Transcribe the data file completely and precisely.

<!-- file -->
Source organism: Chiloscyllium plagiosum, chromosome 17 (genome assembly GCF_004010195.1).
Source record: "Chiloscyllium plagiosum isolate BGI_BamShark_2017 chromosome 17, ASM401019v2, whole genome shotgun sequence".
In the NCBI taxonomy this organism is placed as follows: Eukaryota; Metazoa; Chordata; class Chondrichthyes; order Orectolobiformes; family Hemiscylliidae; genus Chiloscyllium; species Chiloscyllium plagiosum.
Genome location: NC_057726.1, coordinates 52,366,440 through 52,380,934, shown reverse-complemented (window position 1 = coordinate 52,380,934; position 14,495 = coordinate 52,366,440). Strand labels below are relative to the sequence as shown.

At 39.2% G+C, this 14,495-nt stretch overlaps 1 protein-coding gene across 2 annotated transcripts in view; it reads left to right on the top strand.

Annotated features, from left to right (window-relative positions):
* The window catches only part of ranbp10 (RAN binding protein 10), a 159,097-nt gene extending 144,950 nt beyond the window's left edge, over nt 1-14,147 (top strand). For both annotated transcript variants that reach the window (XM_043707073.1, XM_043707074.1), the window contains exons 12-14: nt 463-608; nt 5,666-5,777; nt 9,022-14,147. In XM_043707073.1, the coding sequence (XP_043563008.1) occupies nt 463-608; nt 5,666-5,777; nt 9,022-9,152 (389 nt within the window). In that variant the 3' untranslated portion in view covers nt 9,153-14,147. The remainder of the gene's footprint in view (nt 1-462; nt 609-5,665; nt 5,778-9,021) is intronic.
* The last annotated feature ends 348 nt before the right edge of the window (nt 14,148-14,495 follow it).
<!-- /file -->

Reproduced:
Source organism: Chiloscyllium plagiosum, chromosome 17 (genome assembly GCF_004010195.1).
Source record: "Chiloscyllium plagiosum isolate BGI_BamShark_2017 chromosome 17, ASM401019v2, whole genome shotgun sequence".
In the NCBI taxonomy this organism is placed as follows: Eukaryota; Metazoa; Chordata; class Chondrichthyes; order Orectolobiformes; family Hemiscylliidae; genus Chiloscyllium; species Chiloscyllium plagiosum.
Genome location: NC_057726.1, coordinates 52,366,440 through 52,380,934, shown reverse-complemented (window position 1 = coordinate 52,380,934; position 14,495 = coordinate 52,366,440). Strand labels below are relative to the sequence as shown.

At 39.2% G+C, this 14,495-nt stretch overlaps 1 protein-coding gene across 2 annotated transcripts in view; it reads left to right on the top strand.

Annotated features, from left to right (window-relative positions):
* The window catches only part of ranbp10 (RAN binding protein 10), a 159,097-nt gene extending 144,950 nt beyond the window's left edge, over nt 1-14,147 (top strand). For both annotated transcript variants that reach the window (XM_043707073.1, XM_043707074.1), the window contains exons 12-14: nt 463-608; nt 5,666-5,777; nt 9,022-14,147. In XM_043707073.1, the coding sequence (XP_043563008.1) occupies nt 463-608; nt 5,666-5,777; nt 9,022-9,152 (389 nt within the window). In that variant the 3' untranslated portion in view covers nt 9,153-14,147. The remainder of the gene's footprint in view (nt 1-462; nt 609-5,665; nt 5,778-9,021) is intronic.
* The last annotated feature ends 348 nt before the right edge of the window (nt 14,148-14,495 follow it).